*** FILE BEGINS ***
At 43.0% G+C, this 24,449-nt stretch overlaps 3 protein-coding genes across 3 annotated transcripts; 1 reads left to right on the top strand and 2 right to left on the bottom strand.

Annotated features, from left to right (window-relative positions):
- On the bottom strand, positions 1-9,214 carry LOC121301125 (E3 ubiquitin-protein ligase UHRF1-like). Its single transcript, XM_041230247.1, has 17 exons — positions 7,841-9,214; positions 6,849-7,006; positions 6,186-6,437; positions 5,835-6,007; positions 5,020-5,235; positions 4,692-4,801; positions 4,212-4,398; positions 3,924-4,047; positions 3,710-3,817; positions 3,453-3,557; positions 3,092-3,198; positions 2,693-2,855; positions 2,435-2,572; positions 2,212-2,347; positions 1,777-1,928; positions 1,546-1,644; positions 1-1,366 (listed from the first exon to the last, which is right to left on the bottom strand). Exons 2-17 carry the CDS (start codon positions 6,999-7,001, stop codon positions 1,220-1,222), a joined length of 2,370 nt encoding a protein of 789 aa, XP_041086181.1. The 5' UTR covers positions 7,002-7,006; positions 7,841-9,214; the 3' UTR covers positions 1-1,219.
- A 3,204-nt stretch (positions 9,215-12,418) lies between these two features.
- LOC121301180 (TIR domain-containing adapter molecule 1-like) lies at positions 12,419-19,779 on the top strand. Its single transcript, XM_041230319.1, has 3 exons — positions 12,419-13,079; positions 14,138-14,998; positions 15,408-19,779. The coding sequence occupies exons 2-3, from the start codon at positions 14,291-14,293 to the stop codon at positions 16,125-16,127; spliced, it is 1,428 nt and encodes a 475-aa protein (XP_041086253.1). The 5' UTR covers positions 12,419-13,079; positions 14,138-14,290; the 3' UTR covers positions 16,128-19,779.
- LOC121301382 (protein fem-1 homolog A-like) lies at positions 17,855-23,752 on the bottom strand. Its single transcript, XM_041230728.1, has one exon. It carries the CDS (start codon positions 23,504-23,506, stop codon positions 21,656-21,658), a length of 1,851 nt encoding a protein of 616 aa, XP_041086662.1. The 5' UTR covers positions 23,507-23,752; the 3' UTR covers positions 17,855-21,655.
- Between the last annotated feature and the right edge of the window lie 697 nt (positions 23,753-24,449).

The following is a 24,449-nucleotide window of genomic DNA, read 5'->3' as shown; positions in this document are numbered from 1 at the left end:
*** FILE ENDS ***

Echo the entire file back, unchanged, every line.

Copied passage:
At 43.0% G+C, this 24,449-nt stretch overlaps 3 protein-coding genes across 3 annotated transcripts; 1 reads left to right on the top strand and 2 right to left on the bottom strand.

Annotated features, from left to right (window-relative positions):
- On the bottom strand, positions 1-9,214 carry LOC121301125 (E3 ubiquitin-protein ligase UHRF1-like). Its single transcript, XM_041230247.1, has 17 exons — positions 7,841-9,214; positions 6,849-7,006; positions 6,186-6,437; positions 5,835-6,007; positions 5,020-5,235; positions 4,692-4,801; positions 4,212-4,398; positions 3,924-4,047; positions 3,710-3,817; positions 3,453-3,557; positions 3,092-3,198; positions 2,693-2,855; positions 2,435-2,572; positions 2,212-2,347; positions 1,777-1,928; positions 1,546-1,644; positions 1-1,366 (listed from the first exon to the last, which is right to left on the bottom strand). Exons 2-17 carry the CDS (start codon positions 6,999-7,001, stop codon positions 1,220-1,222), a joined length of 2,370 nt encoding a protein of 789 aa, XP_041086181.1. The 5' UTR covers positions 7,002-7,006; positions 7,841-9,214; the 3' UTR covers positions 1-1,219.
- A 3,204-nt stretch (positions 9,215-12,418) lies between these two features.
- LOC121301180 (TIR domain-containing adapter molecule 1-like) lies at positions 12,419-19,779 on the top strand. Its single transcript, XM_041230319.1, has 3 exons — positions 12,419-13,079; positions 14,138-14,998; positions 15,408-19,779. The coding sequence occupies exons 2-3, from the start codon at positions 14,291-14,293 to the stop codon at positions 16,125-16,127; spliced, it is 1,428 nt and encodes a 475-aa protein (XP_041086253.1). The 5' UTR covers positions 12,419-13,079; positions 14,138-14,290; the 3' UTR covers positions 16,128-19,779.
- LOC121301382 (protein fem-1 homolog A-like) lies at positions 17,855-23,752 on the bottom strand. Its single transcript, XM_041230728.1, has one exon. It carries the CDS (start codon positions 23,504-23,506, stop codon positions 21,656-21,658), a length of 1,851 nt encoding a protein of 616 aa, XP_041086662.1. The 5' UTR covers positions 23,507-23,752; the 3' UTR covers positions 17,855-21,655.
- Between the last annotated feature and the right edge of the window lie 697 nt (positions 23,753-24,449).

The following is a 24,449-nucleotide window of genomic DNA, read 5'->3' as shown; positions in this document are numbered from 1 at the left end: